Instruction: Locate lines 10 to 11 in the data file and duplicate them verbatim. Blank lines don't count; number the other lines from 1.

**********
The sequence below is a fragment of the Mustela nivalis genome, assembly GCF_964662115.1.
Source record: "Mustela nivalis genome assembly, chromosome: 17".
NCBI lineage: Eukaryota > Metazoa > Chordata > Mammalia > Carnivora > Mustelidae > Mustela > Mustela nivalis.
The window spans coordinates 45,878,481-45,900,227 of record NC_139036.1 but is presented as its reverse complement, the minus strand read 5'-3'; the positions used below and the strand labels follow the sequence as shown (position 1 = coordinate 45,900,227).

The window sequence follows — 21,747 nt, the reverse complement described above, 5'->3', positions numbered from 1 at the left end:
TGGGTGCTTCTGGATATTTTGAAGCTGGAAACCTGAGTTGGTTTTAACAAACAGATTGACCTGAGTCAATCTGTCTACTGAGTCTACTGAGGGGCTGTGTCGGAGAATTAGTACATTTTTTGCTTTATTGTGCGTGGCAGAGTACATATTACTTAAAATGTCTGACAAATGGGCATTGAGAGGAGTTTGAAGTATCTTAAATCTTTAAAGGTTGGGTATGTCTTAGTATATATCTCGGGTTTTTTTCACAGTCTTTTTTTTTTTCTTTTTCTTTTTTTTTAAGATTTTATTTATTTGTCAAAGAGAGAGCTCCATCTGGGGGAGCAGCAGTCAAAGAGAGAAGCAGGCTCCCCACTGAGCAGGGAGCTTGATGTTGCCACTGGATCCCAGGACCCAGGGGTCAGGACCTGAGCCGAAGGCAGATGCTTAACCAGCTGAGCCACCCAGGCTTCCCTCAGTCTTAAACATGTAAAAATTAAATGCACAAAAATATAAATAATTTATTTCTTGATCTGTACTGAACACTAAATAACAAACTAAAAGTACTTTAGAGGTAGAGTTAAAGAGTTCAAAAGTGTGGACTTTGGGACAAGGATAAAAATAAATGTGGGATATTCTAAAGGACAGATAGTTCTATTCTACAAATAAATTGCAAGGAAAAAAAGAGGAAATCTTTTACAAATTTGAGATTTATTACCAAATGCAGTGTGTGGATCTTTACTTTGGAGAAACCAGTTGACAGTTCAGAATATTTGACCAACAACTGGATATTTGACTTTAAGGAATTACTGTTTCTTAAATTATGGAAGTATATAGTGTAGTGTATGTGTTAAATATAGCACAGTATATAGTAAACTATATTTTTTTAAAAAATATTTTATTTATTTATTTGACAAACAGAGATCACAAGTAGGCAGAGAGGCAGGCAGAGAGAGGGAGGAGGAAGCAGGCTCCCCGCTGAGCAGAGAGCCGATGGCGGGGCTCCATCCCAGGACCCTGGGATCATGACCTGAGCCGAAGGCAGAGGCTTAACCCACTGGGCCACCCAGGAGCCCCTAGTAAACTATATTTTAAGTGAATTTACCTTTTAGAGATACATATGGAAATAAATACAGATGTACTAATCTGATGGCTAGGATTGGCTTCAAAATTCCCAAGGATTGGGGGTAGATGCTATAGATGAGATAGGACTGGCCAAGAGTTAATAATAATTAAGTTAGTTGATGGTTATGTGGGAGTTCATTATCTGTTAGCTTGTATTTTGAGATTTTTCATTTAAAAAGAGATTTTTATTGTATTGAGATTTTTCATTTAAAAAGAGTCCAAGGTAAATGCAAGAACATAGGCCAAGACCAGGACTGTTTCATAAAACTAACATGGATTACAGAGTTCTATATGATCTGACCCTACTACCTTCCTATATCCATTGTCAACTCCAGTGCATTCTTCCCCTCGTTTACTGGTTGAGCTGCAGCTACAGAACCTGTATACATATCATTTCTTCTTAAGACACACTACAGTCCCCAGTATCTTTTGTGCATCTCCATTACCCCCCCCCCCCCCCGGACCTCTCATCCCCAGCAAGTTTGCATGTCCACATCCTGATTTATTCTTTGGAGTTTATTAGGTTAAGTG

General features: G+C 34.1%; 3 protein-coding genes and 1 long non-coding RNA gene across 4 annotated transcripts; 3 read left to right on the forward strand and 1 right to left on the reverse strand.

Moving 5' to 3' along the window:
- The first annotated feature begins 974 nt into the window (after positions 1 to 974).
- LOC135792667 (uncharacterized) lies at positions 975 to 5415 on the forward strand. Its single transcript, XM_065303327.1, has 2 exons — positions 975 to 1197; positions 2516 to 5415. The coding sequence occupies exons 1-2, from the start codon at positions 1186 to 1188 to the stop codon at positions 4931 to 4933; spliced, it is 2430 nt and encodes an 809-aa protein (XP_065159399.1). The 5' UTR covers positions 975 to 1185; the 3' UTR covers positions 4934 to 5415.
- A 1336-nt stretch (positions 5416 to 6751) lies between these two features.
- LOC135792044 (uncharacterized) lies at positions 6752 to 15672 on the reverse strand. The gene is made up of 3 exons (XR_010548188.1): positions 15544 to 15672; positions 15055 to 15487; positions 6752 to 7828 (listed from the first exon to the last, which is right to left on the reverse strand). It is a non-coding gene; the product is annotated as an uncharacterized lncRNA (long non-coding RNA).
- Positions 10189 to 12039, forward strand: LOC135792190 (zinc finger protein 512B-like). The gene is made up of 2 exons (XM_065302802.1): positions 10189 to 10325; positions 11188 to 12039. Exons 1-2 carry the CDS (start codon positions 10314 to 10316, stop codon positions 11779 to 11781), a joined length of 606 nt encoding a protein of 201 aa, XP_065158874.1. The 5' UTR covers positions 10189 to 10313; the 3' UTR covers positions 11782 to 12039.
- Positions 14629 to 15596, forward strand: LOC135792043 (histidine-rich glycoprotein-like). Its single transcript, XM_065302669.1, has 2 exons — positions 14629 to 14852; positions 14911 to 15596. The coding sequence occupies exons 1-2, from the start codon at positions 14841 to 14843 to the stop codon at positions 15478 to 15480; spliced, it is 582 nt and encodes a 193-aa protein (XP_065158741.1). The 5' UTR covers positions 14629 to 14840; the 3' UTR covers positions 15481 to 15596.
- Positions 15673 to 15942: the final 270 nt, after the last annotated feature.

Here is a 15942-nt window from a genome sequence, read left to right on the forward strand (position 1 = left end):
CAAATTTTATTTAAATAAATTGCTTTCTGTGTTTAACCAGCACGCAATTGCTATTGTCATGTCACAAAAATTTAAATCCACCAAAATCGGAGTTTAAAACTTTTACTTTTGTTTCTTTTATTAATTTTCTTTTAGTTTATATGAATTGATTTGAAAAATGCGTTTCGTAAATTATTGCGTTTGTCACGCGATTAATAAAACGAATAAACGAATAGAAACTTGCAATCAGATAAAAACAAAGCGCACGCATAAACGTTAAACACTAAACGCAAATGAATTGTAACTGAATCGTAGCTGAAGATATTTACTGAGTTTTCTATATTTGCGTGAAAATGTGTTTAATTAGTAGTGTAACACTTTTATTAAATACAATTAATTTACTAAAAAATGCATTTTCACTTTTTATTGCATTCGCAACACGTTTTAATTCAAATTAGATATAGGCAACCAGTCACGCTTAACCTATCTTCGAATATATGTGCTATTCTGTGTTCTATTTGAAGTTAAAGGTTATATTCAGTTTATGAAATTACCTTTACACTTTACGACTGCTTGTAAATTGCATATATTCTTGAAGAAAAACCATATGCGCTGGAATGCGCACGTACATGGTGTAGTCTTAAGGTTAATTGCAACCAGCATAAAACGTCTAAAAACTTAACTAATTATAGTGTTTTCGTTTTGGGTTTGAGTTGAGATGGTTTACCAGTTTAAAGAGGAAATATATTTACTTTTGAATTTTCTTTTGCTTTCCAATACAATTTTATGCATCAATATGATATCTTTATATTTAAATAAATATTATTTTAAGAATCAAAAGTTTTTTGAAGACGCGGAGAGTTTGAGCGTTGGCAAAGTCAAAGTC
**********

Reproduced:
- LOC135792667 (uncharacterized) lies at positions 975 to 5415 on the forward strand. Its single transcript, XM_065303327.1, has 2 exons — positions 975 to 1197; positions 2516 to 5415. The coding sequence occupies exons 1-2, from the start codon at positions 1186 to 1188 to the stop codon at positions 4931 to 4933; spliced, it is 2430 nt and encodes an 809-aa protein (XP_065159399.1). The 5' UTR covers positions 975 to 1185; the 3' UTR covers positions 4934 to 5415.
- A 1336-nt stretch (positions 5416 to 6751) lies between these two features.